As a matter of urgency, the State party should take immediate and effective measures to prevent acts of torture and ill-treatment throughout the country, including announcement of a policy that would produce measurable results in the eradication of torture and ill-treatment by State officials.

The State party should ensure that all allegations of torture and ill-treatment are investigated promptly, effectively and impartially, and that the perpetrators are prosecuted and convicted in accordance with the gravity of the acts, as required by article 4 of the Convention.

Furthermore, the State party should amend its legislation in order to explicitly provide that an order from a superior officer or a public authority may not be invoked as a justification of torture.

Complaints and prompt and impartial investigations

11. The Committee expresses its concern at the high number of complaints of torture and ill-treatment by law enforcement, security, intelligence and prison officials, the limited number of investigations carried out by the State party in such cases, and the very limited number of convictions in those cases which are investigated. Additionally, the Committee is concerned that the existing investigative bodies lack the necessary independence to review individual complaints about misconduct committed by security officials. The Committee also regrets the lack of detailed information, including statistics, on the number of complaints of torture and ill-treatment and results of all the proceedings, both at the penal and disciplinary levels, and their outcomes. (arts. 11, 12 and 16)

The State party should strengthen its measures to ensure prompt, thorough, impartial and effective investigations into all allegations of torture and ill-treatment of convicted prisoners and detainees and to bring to justice law enforcement, security, intelligence, and prison officials who carried out, ordered or acquiesced in such practices. In particular, such investigations should be undertaken by an independent body. In connection with prima facie cases of torture and ill-treatment, the alleged suspect should as a rule be subject to suspension or reassignment during the process of investigation, to avoid any risk that he or she might impede the investigation, or continue any reported impermissible actions in breach of the Convention.

The State party should prosecute the perpetrators and impose appropriate sentences on those convicted in order to ensure that State officials who are responsible for violations prohibited by the Convention are held accountable.

Human Rights Reports » 2005 Country Reports on Human Rights Practices

U.S. Dept of State Bureau of Democracy, Human Rights, and Labor, March 8, 2006

www.state.gov/g/drl/rls/hrrpt/2005/61691.htm

[accessed 3 February 2013]

TORTURE AND OTHER CRUEL, INHUMAN, OR DEGRADING TREATMENT OR PUNISHMENT – The law prohibits such practices; however, police and security forces allegedly abused detainees during detention and interrogation and reportedly also used torture. Allegations of torture were difficult to verify because the police and security officials frequently denied detainees timely access to lawyers. The most frequently reported methods of torture included beating, sleep deprivation, extended solitary confinement, and physical suspension. Defendants charged with security-related offenses before the State Security Court claimed they were tortured to obtain confessions and claimed to have been subjected to physical and psychological abuse while in detention.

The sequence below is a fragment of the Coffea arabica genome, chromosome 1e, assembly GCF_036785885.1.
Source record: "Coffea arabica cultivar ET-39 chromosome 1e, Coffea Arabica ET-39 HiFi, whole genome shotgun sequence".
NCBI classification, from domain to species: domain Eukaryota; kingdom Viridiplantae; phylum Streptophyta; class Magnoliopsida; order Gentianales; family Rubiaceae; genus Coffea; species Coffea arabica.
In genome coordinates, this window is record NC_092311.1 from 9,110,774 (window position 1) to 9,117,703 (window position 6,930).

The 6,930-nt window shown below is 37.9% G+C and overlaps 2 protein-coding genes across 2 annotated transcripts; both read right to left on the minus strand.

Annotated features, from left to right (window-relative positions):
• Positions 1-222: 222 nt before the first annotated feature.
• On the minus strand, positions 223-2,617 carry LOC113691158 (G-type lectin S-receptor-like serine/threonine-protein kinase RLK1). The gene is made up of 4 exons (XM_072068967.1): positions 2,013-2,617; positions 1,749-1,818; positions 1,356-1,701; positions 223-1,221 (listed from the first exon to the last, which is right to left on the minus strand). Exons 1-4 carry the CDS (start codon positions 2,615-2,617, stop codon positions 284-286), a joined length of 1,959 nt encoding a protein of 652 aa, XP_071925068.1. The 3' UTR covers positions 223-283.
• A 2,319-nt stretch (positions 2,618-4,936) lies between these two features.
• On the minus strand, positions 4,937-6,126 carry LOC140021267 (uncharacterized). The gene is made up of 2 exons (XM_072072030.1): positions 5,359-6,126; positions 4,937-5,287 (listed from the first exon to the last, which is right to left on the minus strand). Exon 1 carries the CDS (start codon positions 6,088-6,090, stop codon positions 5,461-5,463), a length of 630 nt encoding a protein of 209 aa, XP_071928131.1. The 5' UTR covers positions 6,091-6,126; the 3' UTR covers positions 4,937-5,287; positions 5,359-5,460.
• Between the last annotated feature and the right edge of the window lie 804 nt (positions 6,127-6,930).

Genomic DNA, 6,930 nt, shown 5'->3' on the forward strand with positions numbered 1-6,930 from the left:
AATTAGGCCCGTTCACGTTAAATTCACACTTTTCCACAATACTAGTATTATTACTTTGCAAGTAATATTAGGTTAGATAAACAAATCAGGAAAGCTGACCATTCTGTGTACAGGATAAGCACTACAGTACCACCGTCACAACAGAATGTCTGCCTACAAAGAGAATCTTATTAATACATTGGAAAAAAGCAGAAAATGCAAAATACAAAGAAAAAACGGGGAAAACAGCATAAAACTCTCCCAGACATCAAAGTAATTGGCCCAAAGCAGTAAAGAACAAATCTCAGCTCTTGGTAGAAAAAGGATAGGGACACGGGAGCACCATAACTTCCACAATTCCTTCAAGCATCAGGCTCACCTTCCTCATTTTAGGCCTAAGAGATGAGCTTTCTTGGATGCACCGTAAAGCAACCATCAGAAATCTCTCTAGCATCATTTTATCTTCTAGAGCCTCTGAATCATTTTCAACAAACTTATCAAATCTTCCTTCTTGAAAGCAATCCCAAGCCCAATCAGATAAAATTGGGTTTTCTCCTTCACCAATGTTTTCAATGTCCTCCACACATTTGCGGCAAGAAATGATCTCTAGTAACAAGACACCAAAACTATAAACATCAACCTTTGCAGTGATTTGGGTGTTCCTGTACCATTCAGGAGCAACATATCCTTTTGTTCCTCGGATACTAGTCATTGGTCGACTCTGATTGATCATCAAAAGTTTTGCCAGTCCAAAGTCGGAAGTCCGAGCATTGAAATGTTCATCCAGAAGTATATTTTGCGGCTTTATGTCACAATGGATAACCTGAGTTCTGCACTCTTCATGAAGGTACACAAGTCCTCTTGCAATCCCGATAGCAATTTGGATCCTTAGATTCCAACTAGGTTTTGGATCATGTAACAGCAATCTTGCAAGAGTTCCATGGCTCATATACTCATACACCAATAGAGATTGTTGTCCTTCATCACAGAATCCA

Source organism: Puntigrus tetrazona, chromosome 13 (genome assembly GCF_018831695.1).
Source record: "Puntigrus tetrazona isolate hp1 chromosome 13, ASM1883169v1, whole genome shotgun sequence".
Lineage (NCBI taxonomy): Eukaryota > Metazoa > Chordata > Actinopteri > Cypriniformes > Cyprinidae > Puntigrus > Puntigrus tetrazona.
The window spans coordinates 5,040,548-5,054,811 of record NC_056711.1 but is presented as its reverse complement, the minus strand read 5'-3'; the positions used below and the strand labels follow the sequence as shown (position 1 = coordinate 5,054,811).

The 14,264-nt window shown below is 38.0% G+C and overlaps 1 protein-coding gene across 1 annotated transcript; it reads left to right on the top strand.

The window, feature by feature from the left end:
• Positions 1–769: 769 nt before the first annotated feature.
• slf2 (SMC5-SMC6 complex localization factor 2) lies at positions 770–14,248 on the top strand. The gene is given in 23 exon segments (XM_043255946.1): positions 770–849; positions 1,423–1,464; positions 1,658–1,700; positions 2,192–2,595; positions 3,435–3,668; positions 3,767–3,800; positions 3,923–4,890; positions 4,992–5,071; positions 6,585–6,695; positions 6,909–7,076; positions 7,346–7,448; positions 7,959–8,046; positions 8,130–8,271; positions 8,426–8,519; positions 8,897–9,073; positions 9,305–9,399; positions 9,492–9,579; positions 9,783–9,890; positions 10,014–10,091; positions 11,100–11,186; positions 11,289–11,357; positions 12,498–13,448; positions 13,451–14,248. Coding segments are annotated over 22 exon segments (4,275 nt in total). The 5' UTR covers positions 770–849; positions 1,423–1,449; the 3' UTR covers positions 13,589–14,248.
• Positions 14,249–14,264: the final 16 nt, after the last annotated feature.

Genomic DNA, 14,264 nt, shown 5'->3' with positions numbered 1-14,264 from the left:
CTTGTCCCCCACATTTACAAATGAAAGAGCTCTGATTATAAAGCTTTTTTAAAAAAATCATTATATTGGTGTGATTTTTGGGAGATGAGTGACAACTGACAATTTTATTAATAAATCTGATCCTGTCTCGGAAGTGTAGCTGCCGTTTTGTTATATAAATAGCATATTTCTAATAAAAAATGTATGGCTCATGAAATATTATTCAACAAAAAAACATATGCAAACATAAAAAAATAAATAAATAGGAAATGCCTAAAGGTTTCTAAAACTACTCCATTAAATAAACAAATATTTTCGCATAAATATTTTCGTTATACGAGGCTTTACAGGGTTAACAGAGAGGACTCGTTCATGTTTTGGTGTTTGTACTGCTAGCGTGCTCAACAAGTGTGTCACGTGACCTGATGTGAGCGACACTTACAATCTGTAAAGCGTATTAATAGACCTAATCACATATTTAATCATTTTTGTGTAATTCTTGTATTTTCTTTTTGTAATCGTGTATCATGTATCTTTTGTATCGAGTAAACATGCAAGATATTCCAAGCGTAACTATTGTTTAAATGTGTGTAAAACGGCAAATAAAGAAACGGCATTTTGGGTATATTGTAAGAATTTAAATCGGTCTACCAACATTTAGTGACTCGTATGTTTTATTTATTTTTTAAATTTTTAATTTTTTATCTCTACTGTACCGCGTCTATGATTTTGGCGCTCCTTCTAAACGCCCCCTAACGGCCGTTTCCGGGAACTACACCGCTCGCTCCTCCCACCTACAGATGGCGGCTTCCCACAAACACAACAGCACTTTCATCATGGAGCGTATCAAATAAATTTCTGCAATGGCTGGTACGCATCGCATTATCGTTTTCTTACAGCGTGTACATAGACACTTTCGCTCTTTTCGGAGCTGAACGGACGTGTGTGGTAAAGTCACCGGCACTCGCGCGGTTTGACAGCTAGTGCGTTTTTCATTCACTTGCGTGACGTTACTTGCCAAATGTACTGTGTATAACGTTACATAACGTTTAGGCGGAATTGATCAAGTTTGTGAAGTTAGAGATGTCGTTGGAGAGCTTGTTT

Government officials denied many allegations of detainee abuse, pointing out that many defendants claimed abuse in order to shift the focus away from their crimes. During the year defendants in nearly every case before the Security Court alleged that they were tortured while in custody. At times the courts requested prison administrators to treat inmates in accordance with the law. A December 26 report issued by the National Center for Human Rights (NCHR) reported on allegations of mistreatment at prisons and detention centers, including that inmates were subjected to beatings.

NCHR's May 31 report, The State of Human Rights in the Hashemite Kingdom of Jordan, stated that the court system does not provide sufficient guarantees to prevent torture and other forms of abuse at the hands of the authorities.

In May, 15 men accused of planning terrorist attacks in the country claimed that their confessions were extracted under torture. The main defendant in that case, Abed Shehadeh Tahawi, claimed that security forces fabricated the case against him because he is an Islamist preacher. One of the defense lawyers claimed that the security forces used chemicals to hide evidence of torture. He also claimed that the prosecution did not read the defendants their indictment sheet when they were brought in for questioning.

In July four Islamist defendants standing trial for plotting to attack liquor stores retracted their confessions, claiming they were extracted under torture. Their attorneys claimed the men were denied their right to have an attorney present during their interrogations. Also in July relatives of seven men standing trial for plotting attacks on tourists testified that they believed the defendants had been tortured, because their imprisoned relatives looked weak and had told them they had confessed under duress.

Affiliates of fugitive Abu Musab al-Zarqawi, convicted in absentia in April 2004 of killing Lawrence Foley in 2002 (see section 1.a.), claimed their confessions were extracted under duress. Muammar Jaghbir, who was sentenced to death in absentia for killing Foley and subsequently apprehended and retried, was detained by the security forces for six months of interrogation before appearing in court. Zarqawi's nephew, Omar al-Khalayleh, who was sentenced in May 2004 with two others for plotting against foreign tourists, also claimed torture during his trial.